8. Once the site officially launches in the fall of 2010, The Local: East Village will be partly sustained by a new course in NYU’s Reporting New York program. It will be called The Hyperlocal Newsroom, and offered during the fall, spring and summer terms. Faculty members Yvonne Latty and Darragh Worland will teach it, assisted by Rich Jones, the editor of LEV. The idea is that there’s no better way to learn about “reporting New York” then to cover a neighborhood in New York for nytimes.com.
9. Coverage of the East Village—including blog posts, news reports, video, audio, slide shows and the like—will come from students in the The Hyperlocal Newsroom, plus other NYU students and alumni who wish to contribute, plus contributors we recruit from the East Village (bloggers, citizen journalists, community leaders, writers and video artists who live there) who want to report on their community or speak to it. This probably won’t happen right away, but a key goal is to get to 50 percent community contributions. (Wanna help us get there? Email studio 20.)
10. The Times is providing: the publishing platform including the servers, editorial supervision, the nytimes.com url, other tools and data sources available to its various blogs, and, of course, inspiration, reputation and a standard of excellence recognized around the world. NYU is providing: the editor’s salary, student and faculty labor, offices (including a meeting space, production studios, classrooms and a location in the East Village) plus the reputation of its journalism program and the University at large. No money is changing hands, but ideas are flying. A simple one page agreement governs our relationship.
11. There are other parties collaborating in this project. Dave Winer, a visiting scholar at NYU and technical adviser to Studio 20, has already contributed east-village.org, a river of news-style feed that will help us curate the blogosphere and wider web. He will advise us on other parts of the project, as well. Avi Fein and Natalie Marchant, students from the Stern School of Business Consulting Corps, are working with Studio 20 on the sustainability puzzle. I’ve asked them to figure out what the most likely sources of revenue are and recommend a strategy we can follow over the next year or two. Anuj Bajaj, Erik Froese and SungHyun Bang, students in Professor Evan Korth’s Information Technology Projects class in the computer science program at NYU are collaborating with Studio 20 on an open source assignment desk system that we can use for LEV. (This is one of the holy grails of citizen journalism.) Darian Shirazi, founder and head geek at fwix.com , is building us an aggregation tool based on his system for isolating new web content about particular places.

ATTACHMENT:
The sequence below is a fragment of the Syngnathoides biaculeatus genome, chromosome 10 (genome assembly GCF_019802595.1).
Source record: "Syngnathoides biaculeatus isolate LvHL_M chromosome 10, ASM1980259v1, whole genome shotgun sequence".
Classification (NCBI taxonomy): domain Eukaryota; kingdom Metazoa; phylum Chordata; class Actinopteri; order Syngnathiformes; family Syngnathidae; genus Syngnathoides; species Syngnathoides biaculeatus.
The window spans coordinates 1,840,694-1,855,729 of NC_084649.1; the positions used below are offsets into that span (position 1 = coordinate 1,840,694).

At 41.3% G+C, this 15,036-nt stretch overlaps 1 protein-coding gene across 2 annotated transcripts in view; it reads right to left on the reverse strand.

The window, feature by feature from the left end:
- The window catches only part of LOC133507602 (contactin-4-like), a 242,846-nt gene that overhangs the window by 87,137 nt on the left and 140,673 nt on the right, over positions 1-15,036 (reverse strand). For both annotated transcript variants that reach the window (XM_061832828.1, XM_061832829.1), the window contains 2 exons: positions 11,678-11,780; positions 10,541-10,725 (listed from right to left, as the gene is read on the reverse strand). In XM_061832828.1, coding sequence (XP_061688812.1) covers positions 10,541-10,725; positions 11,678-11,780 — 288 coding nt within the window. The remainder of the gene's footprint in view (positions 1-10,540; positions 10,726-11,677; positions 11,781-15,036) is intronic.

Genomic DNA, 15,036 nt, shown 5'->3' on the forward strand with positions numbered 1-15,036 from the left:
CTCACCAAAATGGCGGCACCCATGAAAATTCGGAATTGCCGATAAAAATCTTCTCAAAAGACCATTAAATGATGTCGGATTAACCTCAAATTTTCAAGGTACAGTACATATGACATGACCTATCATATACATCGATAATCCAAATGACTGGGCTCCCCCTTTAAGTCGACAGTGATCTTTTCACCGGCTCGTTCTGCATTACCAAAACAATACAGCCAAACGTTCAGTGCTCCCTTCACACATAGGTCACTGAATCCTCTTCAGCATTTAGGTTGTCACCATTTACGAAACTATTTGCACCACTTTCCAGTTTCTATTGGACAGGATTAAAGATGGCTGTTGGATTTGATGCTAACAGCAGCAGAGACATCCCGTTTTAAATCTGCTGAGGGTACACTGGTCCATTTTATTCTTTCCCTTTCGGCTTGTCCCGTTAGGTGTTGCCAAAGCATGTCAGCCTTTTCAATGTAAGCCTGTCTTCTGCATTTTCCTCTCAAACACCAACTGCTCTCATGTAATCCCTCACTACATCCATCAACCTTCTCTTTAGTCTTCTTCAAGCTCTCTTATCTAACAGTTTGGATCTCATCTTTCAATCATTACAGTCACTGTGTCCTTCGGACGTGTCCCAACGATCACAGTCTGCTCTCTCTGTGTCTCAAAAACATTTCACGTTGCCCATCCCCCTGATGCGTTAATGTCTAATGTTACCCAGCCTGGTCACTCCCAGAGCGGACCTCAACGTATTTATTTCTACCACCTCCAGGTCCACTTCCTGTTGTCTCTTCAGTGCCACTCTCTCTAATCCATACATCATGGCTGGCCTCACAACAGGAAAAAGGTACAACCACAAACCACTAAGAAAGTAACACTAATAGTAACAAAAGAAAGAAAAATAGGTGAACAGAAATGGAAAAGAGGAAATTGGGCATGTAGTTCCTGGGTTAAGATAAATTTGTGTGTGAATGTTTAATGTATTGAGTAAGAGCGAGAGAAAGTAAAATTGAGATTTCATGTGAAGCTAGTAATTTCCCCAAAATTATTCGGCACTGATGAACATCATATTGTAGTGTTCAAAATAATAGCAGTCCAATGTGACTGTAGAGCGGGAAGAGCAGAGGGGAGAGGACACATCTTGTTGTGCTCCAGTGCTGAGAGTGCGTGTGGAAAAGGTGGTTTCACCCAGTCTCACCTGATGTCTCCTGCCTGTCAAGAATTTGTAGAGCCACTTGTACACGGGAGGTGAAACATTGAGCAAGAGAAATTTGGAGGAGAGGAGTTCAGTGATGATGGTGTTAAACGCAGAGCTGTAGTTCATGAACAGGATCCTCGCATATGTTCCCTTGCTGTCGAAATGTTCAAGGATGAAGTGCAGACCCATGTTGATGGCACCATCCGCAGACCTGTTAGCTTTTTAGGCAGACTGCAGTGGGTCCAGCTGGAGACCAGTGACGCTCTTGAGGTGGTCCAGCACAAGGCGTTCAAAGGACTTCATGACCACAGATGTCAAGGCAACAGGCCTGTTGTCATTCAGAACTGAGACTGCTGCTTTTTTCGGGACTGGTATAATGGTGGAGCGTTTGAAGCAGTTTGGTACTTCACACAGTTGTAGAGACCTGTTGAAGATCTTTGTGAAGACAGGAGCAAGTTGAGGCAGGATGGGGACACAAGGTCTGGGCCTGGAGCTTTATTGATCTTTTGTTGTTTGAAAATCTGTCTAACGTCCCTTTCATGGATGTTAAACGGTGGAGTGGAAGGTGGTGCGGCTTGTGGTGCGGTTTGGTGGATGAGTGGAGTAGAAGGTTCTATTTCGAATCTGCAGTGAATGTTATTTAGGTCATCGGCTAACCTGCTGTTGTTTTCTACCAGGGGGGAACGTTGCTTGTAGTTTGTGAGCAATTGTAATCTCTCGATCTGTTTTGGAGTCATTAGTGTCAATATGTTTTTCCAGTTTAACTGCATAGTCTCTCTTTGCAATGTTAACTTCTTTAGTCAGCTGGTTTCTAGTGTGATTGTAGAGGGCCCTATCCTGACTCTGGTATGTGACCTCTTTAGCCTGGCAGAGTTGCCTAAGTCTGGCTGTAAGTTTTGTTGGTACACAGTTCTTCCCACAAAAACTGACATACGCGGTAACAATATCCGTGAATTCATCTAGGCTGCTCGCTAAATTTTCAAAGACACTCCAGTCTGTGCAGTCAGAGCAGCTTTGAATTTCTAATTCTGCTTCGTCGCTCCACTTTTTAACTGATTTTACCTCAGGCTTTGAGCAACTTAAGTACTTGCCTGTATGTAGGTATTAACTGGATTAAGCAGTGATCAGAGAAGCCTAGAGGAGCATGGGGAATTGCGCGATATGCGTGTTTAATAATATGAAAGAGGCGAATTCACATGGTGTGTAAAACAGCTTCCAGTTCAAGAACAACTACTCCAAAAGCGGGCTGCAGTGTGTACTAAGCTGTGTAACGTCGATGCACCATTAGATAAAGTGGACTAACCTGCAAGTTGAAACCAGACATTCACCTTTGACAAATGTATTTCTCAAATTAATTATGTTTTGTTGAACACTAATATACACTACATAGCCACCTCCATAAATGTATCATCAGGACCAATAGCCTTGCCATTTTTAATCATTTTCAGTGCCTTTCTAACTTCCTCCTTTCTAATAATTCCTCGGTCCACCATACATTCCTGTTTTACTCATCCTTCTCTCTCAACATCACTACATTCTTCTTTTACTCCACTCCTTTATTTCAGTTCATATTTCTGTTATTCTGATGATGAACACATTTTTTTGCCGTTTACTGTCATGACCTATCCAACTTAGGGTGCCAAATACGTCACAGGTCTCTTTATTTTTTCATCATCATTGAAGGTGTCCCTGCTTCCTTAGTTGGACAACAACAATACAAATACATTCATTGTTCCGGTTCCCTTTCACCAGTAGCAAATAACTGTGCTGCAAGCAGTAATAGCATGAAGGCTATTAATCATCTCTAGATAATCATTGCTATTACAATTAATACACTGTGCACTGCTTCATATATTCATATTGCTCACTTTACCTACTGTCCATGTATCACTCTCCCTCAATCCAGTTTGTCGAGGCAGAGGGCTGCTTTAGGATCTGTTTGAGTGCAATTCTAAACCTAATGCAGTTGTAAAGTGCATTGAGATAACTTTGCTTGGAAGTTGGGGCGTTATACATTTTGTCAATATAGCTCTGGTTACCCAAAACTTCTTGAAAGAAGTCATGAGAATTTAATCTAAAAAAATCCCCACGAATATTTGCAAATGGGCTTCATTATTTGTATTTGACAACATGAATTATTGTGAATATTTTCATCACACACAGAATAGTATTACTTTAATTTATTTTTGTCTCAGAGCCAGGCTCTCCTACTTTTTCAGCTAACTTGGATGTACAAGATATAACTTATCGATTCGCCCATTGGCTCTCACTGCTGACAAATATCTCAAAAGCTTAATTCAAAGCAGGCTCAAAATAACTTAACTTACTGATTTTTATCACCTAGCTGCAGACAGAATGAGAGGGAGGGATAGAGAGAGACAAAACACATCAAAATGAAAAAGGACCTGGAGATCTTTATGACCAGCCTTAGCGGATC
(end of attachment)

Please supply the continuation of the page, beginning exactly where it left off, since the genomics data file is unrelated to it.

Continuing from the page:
12. We plan to pay for at least some of the contributions flowing into the Local East Village from the community, students and freelancers. How much we can pay and what percentage of the content will be paid for…. well, we cannot say at the moment. But Brooke Kroeger, director of the Journalism Institute, is determined to raise enough money to give the editor a modest “war chest” that would compensate key contributors and fill the gaps when NYU is not in session. LEV will be a pro-am site. The only compensation system that makes sense, and the only one that is practical for us, is to pay for a portion of the content, with priority given to the most reliable contributors, the highest value journalism and work that takes the most time, effort and talent. We certainly know that these sketchy promises will do little to mute criticism about exploiting cheap labor. All we can do at this point is to acknowledge that we’re aware of the issue and will take what steps we can to address it. (Want to help fund us? Email me.)